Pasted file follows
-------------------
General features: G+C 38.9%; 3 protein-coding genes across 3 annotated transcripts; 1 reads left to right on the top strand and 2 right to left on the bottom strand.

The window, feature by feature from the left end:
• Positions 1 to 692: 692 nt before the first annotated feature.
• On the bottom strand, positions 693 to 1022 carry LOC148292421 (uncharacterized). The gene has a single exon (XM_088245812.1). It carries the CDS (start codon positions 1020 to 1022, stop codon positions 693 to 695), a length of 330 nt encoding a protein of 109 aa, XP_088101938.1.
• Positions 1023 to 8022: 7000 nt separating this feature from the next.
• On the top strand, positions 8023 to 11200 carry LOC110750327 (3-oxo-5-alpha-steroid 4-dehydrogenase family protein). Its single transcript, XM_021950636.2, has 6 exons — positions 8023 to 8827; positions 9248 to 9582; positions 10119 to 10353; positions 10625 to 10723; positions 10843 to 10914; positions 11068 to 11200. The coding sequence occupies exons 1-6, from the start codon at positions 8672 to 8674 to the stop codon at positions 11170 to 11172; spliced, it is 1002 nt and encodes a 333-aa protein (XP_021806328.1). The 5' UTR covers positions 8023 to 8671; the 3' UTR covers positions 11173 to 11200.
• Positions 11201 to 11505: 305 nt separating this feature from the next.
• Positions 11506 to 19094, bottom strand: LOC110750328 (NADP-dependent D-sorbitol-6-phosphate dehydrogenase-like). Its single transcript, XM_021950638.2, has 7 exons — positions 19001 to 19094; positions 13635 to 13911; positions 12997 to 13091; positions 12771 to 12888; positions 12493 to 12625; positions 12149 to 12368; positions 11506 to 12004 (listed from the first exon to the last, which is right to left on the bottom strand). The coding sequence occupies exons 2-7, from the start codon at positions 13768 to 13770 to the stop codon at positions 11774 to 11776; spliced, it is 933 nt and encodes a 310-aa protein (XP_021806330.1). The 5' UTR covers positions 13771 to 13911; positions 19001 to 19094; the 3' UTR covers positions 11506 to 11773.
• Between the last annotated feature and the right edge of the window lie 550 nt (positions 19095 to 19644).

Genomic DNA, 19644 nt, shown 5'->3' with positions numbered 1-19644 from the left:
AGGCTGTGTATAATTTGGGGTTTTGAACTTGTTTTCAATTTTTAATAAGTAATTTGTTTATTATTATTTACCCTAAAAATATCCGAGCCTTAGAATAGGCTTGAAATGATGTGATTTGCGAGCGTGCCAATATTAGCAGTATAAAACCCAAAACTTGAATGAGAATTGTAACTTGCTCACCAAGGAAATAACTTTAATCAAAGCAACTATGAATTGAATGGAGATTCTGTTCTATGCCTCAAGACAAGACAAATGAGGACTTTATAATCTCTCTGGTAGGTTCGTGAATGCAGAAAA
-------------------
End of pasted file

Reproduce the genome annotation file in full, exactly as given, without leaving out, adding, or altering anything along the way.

General features: G+C 38.9%; 3 protein-coding genes across 3 annotated transcripts; 1 reads left to right on the top strand and 2 right to left on the bottom strand.

The window, feature by feature from the left end:
• Positions 1 to 692: 692 nt before the first annotated feature.
• On the bottom strand, positions 693 to 1022 carry LOC148292421 (uncharacterized). The gene has a single exon (XM_088245812.1). It carries the CDS (start codon positions 1020 to 1022, stop codon positions 693 to 695), a length of 330 nt encoding a protein of 109 aa, XP_088101938.1.
• Positions 1023 to 8022: 7000 nt separating this feature from the next.
• On the top strand, positions 8023 to 11200 carry LOC110750327 (3-oxo-5-alpha-steroid 4-dehydrogenase family protein). Its single transcript, XM_021950636.2, has 6 exons — positions 8023 to 8827; positions 9248 to 9582; positions 10119 to 10353; positions 10625 to 10723; positions 10843 to 10914; positions 11068 to 11200. The coding sequence occupies exons 1-6, from the start codon at positions 8672 to 8674 to the stop codon at positions 11170 to 11172; spliced, it is 1002 nt and encodes a 333-aa protein (XP_021806328.1). The 5' UTR covers positions 8023 to 8671; the 3' UTR covers positions 11173 to 11200.
• Positions 11201 to 11505: 305 nt separating this feature from the next.
• Positions 11506 to 19094, bottom strand: LOC110750328 (NADP-dependent D-sorbitol-6-phosphate dehydrogenase-like). Its single transcript, XM_021950638.2, has 7 exons — positions 19001 to 19094; positions 13635 to 13911; positions 12997 to 13091; positions 12771 to 12888; positions 12493 to 12625; positions 12149 to 12368; positions 11506 to 12004 (listed from the first exon to the last, which is right to left on the bottom strand). The coding sequence occupies exons 2-7, from the start codon at positions 13768 to 13770 to the stop codon at positions 11774 to 11776; spliced, it is 933 nt and encodes a 310-aa protein (XP_021806330.1). The 5' UTR covers positions 13771 to 13911; positions 19001 to 19094; the 3' UTR covers positions 11506 to 11773.
• Between the last annotated feature and the right edge of the window lie 550 nt (positions 19095 to 19644).

Genomic DNA, 19644 nt, shown 5'->3' with positions numbered 1-19644 from the left:
AGGCTGTGTATAATTTGGGGTTTTGAACTTGTTTTCAATTTTTAATAAGTAATTTGTTTATTATTATTTACCCTAAAAATATCCGAGCCTTAGAATAGGCTTGAAATGATGTGATTTGCGAGCGTGCCAATATTAGCAGTATAAAACCCAAAACTTGAATGAGAATTGTAACTTGCTCACCAAGGAAATAACTTTAATCAAAGCAACTATGAATTGAATGGAGATTCTGTTCTATGCCTCAAGACAAGACAAATGAGGACTTTATAATCTCTCTGGTAGGTTCGTGAATGCAGAAAA